BIG MAC Trademark Not That Big in the EU: How McDonald’s Failed to Prove Genuine Use of its EU Trademark

On January 11, 2019, the Cancellation Division of the European Union Intellectual Property Office (“EUIPO”) rendered a surprising decision that revoked in its entirety the McDonald’s Company’s BIG MAC trademark registration, which had been registered in the EU since December 1998.

This is the latest chapter in a fight between McDonald’s and Supermac’s, a competing chain that operates fast-food restaurants in both parts of Ireland. The fight started in 2014, when Supermac’s wanted to expand into the EU and sought to register a Community Trademark for SUPERMAC’S. McDonald’s challenged the registration as likely to cause confusion with its BIG MAC mark. In a January 20, 2016 decision, the Opposition Division of the EUIPO agreed with McDonald’s and disallowed the SUPERMAC’S registration for those products and services that were the most relevant to McDonald’s business.

In April 2017, Supermac’s fought back and filed a request for revocation of the BIG MAC trademark for lack of genuine use. The request for revocation was filed for all the products and services covered by McDonald’s mark, including various kinds of sandwiches in classes 29 and 30, but also for services rendered or associated with operating and franchising restaurants in class 42.

This was a bold strategy, but it paid off for the Irish company. As to the registration for services (operating and franchising restaurants), the Cancellation Division unsurprisingly agreed with Supermac’s that “there is no single piece of evidence that refers to any of the registered services being offered under the” BIG MAC mark.

As regards the registration for products (sandwiches) the Cancellation Division similarly found that the evidence of use by McDonald’s of the BIG MAC mark was insufficient. This part of the decision may be surprising to some, but it provides useful guidance as to what is required to prove use. Trademark owners must establish the place, time, extent and nature of use for the relevant goods and/or services. These four factors are cumulative; failure to fulfill one condition will lead to revocation. In this case, the Cancellation Division found that the third factor, extent of use, had not been established, because of defects in McDonald’s evidence.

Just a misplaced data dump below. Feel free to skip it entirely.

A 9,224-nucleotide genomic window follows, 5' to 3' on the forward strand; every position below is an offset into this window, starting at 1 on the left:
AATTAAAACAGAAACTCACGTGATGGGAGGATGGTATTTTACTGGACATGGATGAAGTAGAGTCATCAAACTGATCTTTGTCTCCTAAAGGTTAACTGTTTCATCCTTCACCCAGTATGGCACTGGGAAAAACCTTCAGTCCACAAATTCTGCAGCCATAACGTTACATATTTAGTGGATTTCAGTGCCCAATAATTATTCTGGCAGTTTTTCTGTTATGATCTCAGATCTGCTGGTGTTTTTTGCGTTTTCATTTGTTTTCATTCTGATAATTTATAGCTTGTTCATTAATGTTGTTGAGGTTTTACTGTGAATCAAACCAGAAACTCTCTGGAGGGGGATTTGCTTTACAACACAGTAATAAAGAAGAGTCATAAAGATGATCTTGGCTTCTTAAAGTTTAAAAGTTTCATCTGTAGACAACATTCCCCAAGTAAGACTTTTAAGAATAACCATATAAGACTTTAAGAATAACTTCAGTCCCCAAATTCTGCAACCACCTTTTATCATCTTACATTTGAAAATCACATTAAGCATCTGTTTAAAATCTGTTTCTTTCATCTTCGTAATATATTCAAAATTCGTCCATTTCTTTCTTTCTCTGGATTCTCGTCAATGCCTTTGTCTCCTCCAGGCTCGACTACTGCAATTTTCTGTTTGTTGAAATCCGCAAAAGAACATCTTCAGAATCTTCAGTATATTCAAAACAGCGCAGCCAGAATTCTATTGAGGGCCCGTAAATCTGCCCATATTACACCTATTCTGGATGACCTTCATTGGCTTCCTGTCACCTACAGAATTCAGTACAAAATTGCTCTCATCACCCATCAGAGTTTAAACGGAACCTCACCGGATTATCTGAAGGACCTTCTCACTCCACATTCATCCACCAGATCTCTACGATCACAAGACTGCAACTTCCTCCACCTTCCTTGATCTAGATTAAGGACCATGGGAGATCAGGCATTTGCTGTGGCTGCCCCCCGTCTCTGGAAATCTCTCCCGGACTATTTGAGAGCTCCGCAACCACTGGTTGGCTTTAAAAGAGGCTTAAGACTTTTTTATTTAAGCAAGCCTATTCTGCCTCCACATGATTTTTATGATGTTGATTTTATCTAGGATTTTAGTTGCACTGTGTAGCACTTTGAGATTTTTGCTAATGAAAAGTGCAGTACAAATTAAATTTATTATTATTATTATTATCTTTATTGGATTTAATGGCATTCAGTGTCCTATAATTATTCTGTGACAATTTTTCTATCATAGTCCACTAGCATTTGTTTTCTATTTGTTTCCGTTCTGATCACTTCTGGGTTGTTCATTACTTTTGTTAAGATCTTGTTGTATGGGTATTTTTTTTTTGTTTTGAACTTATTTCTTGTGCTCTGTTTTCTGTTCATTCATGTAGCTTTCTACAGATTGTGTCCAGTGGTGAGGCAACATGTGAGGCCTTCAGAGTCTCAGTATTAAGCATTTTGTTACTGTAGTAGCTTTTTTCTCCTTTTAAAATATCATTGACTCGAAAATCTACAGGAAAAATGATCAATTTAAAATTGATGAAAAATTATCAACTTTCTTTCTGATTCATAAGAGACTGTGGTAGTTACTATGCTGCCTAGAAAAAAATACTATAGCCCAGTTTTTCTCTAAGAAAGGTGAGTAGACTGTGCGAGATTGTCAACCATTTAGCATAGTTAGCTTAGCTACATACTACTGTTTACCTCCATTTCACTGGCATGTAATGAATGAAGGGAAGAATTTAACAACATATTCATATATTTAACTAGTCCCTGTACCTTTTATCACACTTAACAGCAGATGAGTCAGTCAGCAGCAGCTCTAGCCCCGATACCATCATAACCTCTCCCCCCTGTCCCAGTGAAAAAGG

Affidavits? Not entitled to great weight

McDonald’s produced three affidavits, signed by representatives of McDonald’s companies in Germany, France and the UK, claiming significant sales figures and attaching examples of the sandwich packaging, promotional brochures and menus.

The Cancellation Division was not persuaded by this evidence, stating that “as far as the probative value of this kind of evidence is concerned, statements drawn up by the interested parties themselves or their employees are generally given less weight than independent evidence.” This is a useful reminder of an important cultural difference between the U.S. and Europe – generally speaking, witness evidence is given less weight in the EU.

Websites? Not convincing

McDonald’s also submitted printouts from its own websites. But these printouts failed to impress the Cancellation Division because “the mere presence of a trade mark on a website is, of itself, insufficient to prove genuine use unless the website also shows the place, time and extent of use or unless this information is otherwise provided.” McDonald’s had not, for example, provided any evidence about the number of visitors and/or sales through these websites.

Packaging materials and brochures? Not sufficient

As regards the packaging materials and brochures submitted by McDonald’s, the Cancellation Division did not find them convincing because no information had been provided “about how these brochures were circulated, who they were offered to, and whether they have led to any potential or actual purchases.” The documentary evidence therefore did not give sufficient information to support the sales and turnover figures in the affidavits.

In conclusion, the evidence provided was insufficient to show genuine use, even as to sandwiches. The Cancellation Division noted that the methods and means of proving genuine use are unlimited but that in this case, McDonald’s “chose to restrict the evidence submitted.” This may seem strange, but, in our experience, trademark owners are often reluctant to provide detailed commercial information that might be used, for example, by their competitors or by antitrust authorities. It is not always easy to find the right balance between the risk of disclosing information and the risk of losing your trademark rights. In any event, this is not the end of the fight, as McDonald’s has announced it intends to appeal.

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